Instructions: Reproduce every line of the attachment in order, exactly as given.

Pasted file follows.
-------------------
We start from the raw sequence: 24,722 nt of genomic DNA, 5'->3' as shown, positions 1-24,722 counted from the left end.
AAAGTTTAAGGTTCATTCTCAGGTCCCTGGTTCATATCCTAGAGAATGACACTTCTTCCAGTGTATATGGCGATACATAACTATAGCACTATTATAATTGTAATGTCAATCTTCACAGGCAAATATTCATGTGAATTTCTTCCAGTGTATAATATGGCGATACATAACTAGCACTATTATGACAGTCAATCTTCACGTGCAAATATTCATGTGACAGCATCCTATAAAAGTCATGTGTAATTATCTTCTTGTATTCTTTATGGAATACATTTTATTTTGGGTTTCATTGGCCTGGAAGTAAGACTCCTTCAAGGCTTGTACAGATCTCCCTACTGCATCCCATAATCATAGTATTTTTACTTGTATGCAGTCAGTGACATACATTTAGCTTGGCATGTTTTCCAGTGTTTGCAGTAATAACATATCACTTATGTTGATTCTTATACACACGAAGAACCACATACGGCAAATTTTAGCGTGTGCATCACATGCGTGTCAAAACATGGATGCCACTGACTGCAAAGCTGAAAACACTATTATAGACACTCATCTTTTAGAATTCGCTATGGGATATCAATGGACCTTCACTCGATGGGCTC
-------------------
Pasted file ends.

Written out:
We start from the raw sequence: 24,722 nt of genomic DNA, 5'->3' as shown, positions 1-24,722 counted from the left end.
AAAGTTTAAGGTTCATTCTCAGGTCCCTGGTTCATATCCTAGAGAATGACACTTCTTCCAGTGTATATGGCGATACATAACTATAGCACTATTATAATTGTAATGTCAATCTTCACAGGCAAATATTCATGTGAATTTCTTCCAGTGTATAATATGGCGATACATAACTAGCACTATTATGACAGTCAATCTTCACGTGCAAATATTCATGTGACAGCATCCTATAAAAGTCATGTGTAATTATCTTCTTGTATTCTTTATGGAATACATTTTATTTTGGGTTTCATTGGCCTGGAAGTAAGACTCCTTCAAGGCTTGTACAGATCTCCCTACTGCATCCCATAATCATAGTATTTTTACTTGTATGCAGTCAGTGACATACATTTAGCTTGGCATGTTTTCCAGTGTTTGCAGTAATAACATATCACTTATGTTGATTCTTATACACACGAAGAACCACATACGGCAAATTTTAGCGTGTGCATCACATGCGTGTCAAAACATGGATGCCACTGACTGCAAAGCTGAAAACACTATTATAGACACTCATCTTTTAGAATTCGCTATGGGATATCAATGGACCTTCACTCGATGGGCTC